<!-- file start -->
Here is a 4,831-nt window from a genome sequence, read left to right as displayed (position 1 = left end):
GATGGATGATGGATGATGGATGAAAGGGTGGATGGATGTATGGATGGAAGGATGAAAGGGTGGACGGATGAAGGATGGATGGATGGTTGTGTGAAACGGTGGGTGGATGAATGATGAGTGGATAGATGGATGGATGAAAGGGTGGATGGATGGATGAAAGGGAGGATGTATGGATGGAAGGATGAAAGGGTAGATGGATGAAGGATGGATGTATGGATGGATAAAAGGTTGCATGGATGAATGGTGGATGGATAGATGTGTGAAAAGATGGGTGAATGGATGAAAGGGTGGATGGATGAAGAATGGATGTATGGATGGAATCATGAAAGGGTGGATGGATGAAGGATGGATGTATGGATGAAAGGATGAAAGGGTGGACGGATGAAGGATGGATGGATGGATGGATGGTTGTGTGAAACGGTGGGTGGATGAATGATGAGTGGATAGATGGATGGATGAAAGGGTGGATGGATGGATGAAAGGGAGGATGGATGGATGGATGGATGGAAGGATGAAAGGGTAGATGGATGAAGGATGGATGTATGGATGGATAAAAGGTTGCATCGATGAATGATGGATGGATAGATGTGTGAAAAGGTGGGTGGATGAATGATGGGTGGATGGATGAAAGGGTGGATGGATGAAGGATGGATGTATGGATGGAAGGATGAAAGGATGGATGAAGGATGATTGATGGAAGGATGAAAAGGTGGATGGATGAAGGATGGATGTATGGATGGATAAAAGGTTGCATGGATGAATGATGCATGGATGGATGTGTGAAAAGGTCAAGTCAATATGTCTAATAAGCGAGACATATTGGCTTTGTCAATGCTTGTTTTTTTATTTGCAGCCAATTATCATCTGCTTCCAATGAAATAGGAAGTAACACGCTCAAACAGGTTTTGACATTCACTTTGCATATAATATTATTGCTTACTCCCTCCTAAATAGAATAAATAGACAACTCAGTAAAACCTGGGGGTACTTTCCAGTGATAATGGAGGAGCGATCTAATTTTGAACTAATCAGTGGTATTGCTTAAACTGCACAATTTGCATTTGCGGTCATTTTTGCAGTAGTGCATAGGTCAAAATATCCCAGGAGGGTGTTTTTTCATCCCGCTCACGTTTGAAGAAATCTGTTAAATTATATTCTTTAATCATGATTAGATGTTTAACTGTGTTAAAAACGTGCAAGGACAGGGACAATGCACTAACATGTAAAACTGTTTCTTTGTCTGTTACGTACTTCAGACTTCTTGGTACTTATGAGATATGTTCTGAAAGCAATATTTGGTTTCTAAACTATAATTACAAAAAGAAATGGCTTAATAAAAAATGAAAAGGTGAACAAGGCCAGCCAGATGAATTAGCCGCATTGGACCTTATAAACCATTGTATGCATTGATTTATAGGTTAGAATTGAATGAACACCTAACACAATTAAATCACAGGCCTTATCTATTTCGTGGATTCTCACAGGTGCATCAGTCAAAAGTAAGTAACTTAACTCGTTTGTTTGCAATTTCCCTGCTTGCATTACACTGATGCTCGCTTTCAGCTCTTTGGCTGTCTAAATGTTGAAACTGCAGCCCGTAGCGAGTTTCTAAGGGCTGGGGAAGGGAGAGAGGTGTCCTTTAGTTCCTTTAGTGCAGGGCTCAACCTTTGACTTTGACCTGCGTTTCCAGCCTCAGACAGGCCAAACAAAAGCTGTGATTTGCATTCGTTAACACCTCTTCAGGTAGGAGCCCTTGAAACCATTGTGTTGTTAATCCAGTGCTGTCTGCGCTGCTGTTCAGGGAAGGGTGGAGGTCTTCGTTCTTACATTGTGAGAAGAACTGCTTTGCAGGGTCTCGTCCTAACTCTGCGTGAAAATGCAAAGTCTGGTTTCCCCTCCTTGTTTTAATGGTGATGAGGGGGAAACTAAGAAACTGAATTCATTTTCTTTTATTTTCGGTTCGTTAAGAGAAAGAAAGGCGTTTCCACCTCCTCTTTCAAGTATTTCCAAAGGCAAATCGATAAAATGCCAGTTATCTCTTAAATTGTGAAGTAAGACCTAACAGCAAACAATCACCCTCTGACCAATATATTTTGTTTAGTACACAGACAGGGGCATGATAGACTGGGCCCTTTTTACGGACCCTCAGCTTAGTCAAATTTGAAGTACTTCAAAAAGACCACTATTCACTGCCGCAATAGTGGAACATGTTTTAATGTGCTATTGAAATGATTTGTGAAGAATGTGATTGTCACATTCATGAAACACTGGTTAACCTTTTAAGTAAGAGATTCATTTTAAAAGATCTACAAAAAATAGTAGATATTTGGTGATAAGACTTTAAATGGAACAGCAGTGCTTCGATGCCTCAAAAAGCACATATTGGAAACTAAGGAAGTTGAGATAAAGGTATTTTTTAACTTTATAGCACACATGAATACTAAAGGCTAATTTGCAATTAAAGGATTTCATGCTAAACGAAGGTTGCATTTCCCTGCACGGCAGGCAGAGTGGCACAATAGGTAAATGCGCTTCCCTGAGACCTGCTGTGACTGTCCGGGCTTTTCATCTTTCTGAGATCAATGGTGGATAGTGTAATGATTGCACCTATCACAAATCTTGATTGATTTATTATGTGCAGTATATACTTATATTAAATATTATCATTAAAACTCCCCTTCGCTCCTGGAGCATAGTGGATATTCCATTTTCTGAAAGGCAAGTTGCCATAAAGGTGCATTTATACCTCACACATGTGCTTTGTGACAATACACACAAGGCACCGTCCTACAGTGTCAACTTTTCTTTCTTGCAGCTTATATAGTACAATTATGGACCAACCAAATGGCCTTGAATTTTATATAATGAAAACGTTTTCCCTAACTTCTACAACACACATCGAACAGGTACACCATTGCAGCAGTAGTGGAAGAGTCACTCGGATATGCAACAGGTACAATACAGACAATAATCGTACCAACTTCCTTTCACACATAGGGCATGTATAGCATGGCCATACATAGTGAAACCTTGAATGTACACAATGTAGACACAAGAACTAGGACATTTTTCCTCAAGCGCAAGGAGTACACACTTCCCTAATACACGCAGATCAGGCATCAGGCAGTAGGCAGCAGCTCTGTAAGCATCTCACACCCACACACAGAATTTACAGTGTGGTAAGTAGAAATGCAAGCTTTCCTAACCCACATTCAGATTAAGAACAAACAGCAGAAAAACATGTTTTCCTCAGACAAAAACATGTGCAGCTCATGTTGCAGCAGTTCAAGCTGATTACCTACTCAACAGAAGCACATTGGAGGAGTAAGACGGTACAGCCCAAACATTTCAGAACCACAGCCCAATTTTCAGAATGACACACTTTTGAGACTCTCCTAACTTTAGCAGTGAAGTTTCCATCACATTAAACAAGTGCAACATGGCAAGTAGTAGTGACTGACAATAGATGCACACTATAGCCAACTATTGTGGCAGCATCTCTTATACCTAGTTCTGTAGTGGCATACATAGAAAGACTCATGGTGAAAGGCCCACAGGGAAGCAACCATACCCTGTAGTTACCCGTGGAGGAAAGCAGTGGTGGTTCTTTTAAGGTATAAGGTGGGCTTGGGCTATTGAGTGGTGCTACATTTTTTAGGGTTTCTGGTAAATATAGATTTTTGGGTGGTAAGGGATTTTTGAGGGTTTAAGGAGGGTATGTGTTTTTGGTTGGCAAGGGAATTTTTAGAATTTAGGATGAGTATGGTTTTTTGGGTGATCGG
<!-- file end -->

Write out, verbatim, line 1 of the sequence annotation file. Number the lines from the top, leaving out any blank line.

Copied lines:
Here is a 4,831-nt window from a genome sequence, read left to right as displayed (position 1 = left end):